This one has been stirring inside of me for weeks, and I am just now putting my thoughts into words for you. I haven’t blogged in awhile, and it is because this one has been on my mind. This struggle. This very real battle. This question:
“When the truth isn’t palatable, do you still swallow it?”
As a child, I can distinctly remember the foods that I didn’t like to eat. Just the thought of radishes, beets, and lima beans among other vegetables invoke a certain memory in my gag reflex. However, I was raised to eat what was placed in front of me. My family never had much excess, but we never went hungry. Our back yard boasted a garden that I would be proud to call my own today, but I’m not sure I showed much gratitude at the age of five to my mother for tending it. I learned at a young age that if I plugged my nose when I swallowed these horrible vegetables, I wouldn’t be able to taste their flavor. Little did I know or care at the time that these things were good for me. I didn’t need to like how they tasted for their nutrients to benefit my little body, though. I just had to swallow them.
We live in a world that claims truth to be relative. “What is true for you is true for you.” Absolute truth seems to have become a thing of the past, like typewriters and wide-leg jeans. It doesn’t taste good anymore. It has lost its luster. The lines between what is right and wrong are so muddled that ethics and morality are more of a sweet sentiment than a known reality. It has become offensive to use the name Jesus Christ in public places, unless of course it’s used in vain. This next generation knows little to nothing about such things as the Genesis account of creation, how to find the book of Psalms, and the real meanings of Christmas and Easter. My generation has watched as we’ve moved further toward humanism, materialism, and all manner of immorality without restraint. And where does it stop? Where will the line be drawn? And when?
Maybe when the church starts caring more about what God thinks and less about how man views us. Maybe when Christians start choosing faith over fear, courage over cowardice, and love over selfishness. Maybe when we determine to be known for the fruit of the Spirit instead of the fruit of our flesh. Maybe when we figure out how to couple truth and grace together just as Christ did instead of assuming it must be one or the other. Maybe then.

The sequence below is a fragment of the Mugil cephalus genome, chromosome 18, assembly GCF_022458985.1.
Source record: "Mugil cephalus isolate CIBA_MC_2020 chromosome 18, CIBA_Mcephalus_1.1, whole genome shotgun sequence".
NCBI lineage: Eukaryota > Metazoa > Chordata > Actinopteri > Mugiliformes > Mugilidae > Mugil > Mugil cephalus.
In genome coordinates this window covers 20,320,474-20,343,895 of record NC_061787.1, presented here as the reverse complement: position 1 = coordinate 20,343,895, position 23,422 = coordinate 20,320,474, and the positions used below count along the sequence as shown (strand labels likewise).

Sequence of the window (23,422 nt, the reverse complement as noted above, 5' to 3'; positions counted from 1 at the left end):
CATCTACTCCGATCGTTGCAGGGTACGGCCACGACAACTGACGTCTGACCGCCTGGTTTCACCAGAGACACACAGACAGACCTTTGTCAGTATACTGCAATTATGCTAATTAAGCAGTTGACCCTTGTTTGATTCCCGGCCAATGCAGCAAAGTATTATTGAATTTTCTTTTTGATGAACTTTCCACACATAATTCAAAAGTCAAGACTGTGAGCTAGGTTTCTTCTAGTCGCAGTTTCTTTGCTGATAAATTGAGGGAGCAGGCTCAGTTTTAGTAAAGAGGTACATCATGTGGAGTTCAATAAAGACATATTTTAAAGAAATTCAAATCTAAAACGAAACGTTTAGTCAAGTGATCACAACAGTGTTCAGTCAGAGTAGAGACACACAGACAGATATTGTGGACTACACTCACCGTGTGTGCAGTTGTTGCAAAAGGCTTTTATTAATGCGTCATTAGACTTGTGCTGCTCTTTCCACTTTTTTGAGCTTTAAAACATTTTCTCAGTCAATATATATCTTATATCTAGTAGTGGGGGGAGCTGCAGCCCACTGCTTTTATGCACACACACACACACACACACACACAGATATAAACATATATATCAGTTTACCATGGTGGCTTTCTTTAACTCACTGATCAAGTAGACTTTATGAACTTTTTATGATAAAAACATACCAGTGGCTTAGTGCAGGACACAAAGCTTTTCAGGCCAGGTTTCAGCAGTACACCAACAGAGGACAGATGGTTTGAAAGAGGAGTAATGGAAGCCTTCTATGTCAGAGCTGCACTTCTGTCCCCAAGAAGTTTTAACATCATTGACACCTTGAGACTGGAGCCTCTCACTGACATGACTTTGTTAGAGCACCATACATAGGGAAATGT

God’s truth isn’t always easy to swallow, for the believer and non-believer alike. If it doesn’t taste good, it’s probably because it stings. Christians don’t want to be told that their bumper sticker theology won’t hold up before a Holy God, and non-believers don’t want to hear that Jesus is the only way when they’re running in the opposite direction from Him. But does that mean that it doesn’t need to be said? Does that mean we don’t need to swallow the truth?
Call me crazy, call me naïve, but I believe that God wrote a book. I believe that He wrote this book to us and for us. I believe He established a moral code and boundaries out of His love for us for our protection. I believe there is a difference between right and wrong, and I believe that the God of the Bible has the authority and the right to define where that line is drawn. I believe there is one Way, one Truth, and one Life. I believe in sin and the devastating consequences of it. I believe that when we choose to sin, we choose to suffer. I believe in grace and redemption. I believe in forgiveness. I believe in eternal life.
I believe that hope has a name.
I believe that peace has a name.
I believe that love has a name.
I believe that truth has a name.
His name is Jesus Christ.
Do you know Him?